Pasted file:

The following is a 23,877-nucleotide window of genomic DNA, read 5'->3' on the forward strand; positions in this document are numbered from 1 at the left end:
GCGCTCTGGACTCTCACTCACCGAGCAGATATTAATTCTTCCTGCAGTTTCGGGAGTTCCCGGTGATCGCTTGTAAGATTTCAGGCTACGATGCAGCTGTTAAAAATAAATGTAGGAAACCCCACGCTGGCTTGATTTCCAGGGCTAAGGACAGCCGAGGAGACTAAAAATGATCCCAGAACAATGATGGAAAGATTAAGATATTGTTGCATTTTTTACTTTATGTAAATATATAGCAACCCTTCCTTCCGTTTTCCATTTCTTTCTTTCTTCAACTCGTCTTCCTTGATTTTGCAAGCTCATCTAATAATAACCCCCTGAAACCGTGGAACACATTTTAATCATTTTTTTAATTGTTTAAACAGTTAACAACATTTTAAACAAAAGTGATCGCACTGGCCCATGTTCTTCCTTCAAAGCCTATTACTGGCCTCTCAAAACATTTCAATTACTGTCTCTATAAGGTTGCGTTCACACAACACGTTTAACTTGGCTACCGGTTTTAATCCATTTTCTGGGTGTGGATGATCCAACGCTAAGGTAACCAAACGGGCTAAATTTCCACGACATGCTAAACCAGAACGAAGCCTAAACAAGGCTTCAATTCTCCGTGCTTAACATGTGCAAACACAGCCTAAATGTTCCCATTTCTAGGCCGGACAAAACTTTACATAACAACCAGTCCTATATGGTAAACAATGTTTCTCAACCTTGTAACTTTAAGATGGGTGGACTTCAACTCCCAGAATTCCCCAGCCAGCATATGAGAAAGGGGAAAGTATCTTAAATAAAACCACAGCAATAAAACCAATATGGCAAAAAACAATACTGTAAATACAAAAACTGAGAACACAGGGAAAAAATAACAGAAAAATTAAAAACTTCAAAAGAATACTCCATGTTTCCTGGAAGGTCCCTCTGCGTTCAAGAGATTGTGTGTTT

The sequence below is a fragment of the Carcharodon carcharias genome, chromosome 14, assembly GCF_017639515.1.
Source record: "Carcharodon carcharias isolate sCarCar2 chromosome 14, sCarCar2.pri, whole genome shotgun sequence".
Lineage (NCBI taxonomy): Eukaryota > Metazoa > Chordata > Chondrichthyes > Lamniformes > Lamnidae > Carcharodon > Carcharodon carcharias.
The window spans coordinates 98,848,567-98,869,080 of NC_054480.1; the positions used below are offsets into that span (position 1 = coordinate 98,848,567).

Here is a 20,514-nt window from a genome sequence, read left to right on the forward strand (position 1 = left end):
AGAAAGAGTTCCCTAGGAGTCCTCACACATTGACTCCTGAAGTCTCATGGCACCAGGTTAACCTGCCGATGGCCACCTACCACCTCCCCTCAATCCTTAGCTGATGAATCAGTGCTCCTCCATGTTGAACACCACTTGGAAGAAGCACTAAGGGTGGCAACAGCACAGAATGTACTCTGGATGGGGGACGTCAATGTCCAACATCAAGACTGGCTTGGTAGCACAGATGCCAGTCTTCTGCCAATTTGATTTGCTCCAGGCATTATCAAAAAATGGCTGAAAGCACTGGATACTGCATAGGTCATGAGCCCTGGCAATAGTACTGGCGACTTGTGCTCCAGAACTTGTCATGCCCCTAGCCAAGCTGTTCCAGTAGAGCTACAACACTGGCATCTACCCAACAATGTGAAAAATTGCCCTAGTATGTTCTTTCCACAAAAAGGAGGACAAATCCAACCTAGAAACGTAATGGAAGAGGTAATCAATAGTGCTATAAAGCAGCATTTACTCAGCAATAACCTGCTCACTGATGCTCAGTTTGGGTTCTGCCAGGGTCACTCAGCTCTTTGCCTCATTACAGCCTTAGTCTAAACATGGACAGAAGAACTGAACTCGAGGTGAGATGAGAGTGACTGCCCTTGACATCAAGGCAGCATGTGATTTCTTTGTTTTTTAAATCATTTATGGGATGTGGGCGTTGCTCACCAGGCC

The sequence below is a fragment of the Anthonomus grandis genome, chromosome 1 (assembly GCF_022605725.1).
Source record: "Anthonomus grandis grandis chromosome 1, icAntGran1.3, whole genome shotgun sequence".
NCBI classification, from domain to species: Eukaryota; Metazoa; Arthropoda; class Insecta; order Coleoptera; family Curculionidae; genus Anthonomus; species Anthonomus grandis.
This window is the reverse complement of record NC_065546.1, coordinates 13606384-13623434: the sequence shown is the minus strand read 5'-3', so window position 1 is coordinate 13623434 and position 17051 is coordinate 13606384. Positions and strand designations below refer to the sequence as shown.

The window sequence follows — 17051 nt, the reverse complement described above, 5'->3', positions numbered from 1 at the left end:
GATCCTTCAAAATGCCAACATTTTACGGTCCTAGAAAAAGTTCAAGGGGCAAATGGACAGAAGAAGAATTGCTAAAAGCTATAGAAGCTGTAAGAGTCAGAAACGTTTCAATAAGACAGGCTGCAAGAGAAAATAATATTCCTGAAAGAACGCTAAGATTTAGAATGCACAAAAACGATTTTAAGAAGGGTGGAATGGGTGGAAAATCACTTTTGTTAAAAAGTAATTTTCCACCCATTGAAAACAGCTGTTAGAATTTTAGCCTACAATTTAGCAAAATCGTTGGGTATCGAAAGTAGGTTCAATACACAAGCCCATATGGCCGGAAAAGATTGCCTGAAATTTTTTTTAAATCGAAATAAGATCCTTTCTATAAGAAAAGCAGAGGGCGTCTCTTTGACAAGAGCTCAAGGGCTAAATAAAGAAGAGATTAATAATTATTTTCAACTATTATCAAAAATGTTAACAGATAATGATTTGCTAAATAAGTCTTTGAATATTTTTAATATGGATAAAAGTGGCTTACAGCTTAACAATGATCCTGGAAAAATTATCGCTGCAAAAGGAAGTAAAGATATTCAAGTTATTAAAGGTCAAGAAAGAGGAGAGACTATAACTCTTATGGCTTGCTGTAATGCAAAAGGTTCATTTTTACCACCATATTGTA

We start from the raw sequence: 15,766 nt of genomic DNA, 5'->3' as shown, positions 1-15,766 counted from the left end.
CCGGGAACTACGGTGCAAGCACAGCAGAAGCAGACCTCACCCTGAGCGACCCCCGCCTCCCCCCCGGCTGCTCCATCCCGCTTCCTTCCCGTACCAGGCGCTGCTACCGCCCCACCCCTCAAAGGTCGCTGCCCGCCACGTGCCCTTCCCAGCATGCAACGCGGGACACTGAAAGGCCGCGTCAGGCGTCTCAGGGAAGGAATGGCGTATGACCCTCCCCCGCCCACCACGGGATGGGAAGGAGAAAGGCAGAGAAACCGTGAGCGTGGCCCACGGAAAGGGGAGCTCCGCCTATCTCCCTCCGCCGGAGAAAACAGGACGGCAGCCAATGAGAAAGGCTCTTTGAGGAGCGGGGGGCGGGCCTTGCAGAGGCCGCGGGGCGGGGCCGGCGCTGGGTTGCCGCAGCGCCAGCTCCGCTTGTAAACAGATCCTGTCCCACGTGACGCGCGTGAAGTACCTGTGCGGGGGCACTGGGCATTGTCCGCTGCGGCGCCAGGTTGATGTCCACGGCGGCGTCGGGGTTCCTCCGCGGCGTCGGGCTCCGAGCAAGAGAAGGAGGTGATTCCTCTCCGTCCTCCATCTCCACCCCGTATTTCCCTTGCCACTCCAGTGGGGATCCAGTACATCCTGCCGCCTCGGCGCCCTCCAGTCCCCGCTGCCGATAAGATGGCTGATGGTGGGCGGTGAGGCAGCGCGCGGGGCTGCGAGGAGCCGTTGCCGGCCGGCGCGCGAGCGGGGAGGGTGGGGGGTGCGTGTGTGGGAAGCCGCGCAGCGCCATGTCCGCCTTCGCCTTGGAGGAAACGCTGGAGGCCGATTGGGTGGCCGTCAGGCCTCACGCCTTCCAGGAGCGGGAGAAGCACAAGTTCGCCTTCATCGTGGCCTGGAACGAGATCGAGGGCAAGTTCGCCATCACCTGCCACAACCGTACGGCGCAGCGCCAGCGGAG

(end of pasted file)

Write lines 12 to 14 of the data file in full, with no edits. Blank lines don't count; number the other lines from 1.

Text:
This window is the reverse complement of record NC_065546.1, coordinates 13606384-13623434: the sequence shown is the minus strand read 5'-3', so window position 1 is coordinate 13623434 and position 17051 is coordinate 13606384. Positions and strand designations below refer to the sequence as shown.

The window sequence follows — 17051 nt, the reverse complement described above, 5'->3', positions numbered from 1 at the left end:
GATCCTTCAAAATGCCAACATTTTACGGTCCTAGAAAAAGTTCAAGGGGCAAATGGACAGAAGAAGAATTGCTAAAAGCTATAGAAGCTGTAAGAGTCAGAAACGTTTCAATAAGACAGGCTGCAAGAGAAAATAATATTCCTGAAAGAACGCTAAGATTTAGAATGCACAAAAACGATTTTAAGAAGGGTGGAATGGGTGGAAAATCACTTTTGTTAAAAAGTAATTTTCCACCCATTGAAAACAGCTGTTAGAATTTTAGCCTACAATTTAGCAAAATCGTTGGGTATCGAAAGTAGGTTCAATACACAAGCCCATATGGCCGGAAAAGATTGCCTGAAATTTTTTTTAAATCGAAATAAGATCCTTTCTATAAGAAAAGCAGAGGGCGTCTCTTTGACAAGAGCTCAAGGGCTAAATAAAGAAGAGATTAATAATTATTTTCAACTATTATCAAAAATGTTAACAGATAATGATTTGCTAAATAAGTCTTTGAATATTTTTAATATGGATAAAAGTGGCTTACAGCTTAACAATGATCCTGGAAAAATTATCGCTGCAAAAGGAAGTAAAGATATTCAAGTTATTAAAGGTCAAGAAAGAGGAGAGACTATAACTCTTATGGCTTGCTGTAATGCAAAAGGTTCATTTTTACCACCATATTGTA